Take yourself to zero.
It’s a phrase Ghandi used to like to say. I found it in a chapter dedicated to Ghandi and this particular mantra in Stephen Cope’s The Great Work of Your Life.
But here’s the other thing–
I’m not going to explain it.
I could try, but most of the fun of this phrase is that I don’t know what it means. Again, I have some ideas.
This phrase reminds me to work toward my goals not for the end point but for the journey. It doesn’t tell me yet again to “trust the process” because let’s be honest: after the past year, I hate my process. It’s deeply mine both in a life path and in a career/writing/artistic way but that doesn’t mean I love it all the time. It’s like a family member that bugs me but that I grudgingly acknowledge shares at least 50% of my DNA, probably more, and, therefore, I can’t lock it out of the house.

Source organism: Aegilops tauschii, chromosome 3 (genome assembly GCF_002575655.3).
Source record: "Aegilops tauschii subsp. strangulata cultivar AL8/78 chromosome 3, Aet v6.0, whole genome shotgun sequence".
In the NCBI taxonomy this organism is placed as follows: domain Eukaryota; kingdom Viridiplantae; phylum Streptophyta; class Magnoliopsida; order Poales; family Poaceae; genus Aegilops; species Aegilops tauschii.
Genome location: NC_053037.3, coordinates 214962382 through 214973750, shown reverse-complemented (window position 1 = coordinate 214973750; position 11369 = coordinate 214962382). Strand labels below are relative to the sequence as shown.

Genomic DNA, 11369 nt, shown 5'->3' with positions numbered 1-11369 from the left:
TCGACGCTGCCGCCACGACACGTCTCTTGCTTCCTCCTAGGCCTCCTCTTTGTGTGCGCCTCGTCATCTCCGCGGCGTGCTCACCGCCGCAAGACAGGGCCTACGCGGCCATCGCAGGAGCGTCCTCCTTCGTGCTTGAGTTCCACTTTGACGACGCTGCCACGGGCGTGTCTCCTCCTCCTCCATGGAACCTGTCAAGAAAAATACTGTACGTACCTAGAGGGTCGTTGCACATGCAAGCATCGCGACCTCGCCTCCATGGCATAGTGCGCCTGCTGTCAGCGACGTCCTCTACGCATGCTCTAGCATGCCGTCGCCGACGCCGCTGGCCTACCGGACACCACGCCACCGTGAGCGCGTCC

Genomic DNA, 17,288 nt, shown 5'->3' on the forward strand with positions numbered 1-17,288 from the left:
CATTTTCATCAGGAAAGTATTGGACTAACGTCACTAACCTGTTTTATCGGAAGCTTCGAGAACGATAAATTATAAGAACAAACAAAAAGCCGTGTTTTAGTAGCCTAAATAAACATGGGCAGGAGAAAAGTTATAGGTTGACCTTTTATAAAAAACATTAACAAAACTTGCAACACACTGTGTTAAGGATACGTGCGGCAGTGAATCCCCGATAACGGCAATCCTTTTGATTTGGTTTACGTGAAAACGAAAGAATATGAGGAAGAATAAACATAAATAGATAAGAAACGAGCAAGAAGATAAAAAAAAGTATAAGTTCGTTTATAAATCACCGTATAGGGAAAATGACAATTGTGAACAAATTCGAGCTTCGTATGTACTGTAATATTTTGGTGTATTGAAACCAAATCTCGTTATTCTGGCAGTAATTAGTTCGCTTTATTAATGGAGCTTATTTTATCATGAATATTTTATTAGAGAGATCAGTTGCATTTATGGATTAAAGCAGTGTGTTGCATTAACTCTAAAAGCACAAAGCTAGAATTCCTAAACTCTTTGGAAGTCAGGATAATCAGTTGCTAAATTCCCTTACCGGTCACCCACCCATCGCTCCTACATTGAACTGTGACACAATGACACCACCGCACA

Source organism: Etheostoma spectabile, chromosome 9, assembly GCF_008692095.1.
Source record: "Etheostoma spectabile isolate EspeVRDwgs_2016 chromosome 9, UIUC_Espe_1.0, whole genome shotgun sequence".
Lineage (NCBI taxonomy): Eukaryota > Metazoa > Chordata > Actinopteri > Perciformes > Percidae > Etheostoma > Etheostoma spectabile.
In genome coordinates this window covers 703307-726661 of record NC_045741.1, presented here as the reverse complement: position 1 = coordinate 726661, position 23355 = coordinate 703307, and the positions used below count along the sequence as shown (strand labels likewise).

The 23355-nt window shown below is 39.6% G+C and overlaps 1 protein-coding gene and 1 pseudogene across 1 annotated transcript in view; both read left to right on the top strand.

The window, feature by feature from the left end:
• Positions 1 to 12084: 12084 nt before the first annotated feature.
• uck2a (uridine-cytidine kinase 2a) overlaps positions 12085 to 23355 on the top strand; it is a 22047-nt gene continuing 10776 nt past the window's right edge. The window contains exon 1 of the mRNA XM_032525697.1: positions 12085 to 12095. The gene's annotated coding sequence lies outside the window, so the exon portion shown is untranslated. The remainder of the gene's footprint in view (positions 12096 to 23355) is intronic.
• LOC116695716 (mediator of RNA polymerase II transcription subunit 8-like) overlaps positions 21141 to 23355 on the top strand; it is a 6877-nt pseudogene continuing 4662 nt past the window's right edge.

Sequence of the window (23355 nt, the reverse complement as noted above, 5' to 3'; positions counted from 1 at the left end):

I could say more, try to attach more words and stories and pictures to it, but I’m not. That’s something else I learned this fall, from Ed Catmull and all his Pixar-gained wisdom.
Mantras are dangerous.
Not on their own, but when repeated over and over again until all context is stripped away and they become a placeholder for ACTION and active thought.
I’m not going to become static and I will not let these words become just words on my wall.
I don’t know what they mean but I’m willing to take the next year focusing on them and a few projects. Instead of putting a conclusion up on the wall, I’m going to let go of the ending and my place in it until it’s there in front of me.
Speaking of which, that’s where I’m at in terms of developing my horror play with the Storefront Playwright’s Unit: tricking myself into letting go of the fact that I still don’t know the ending. Or do I?…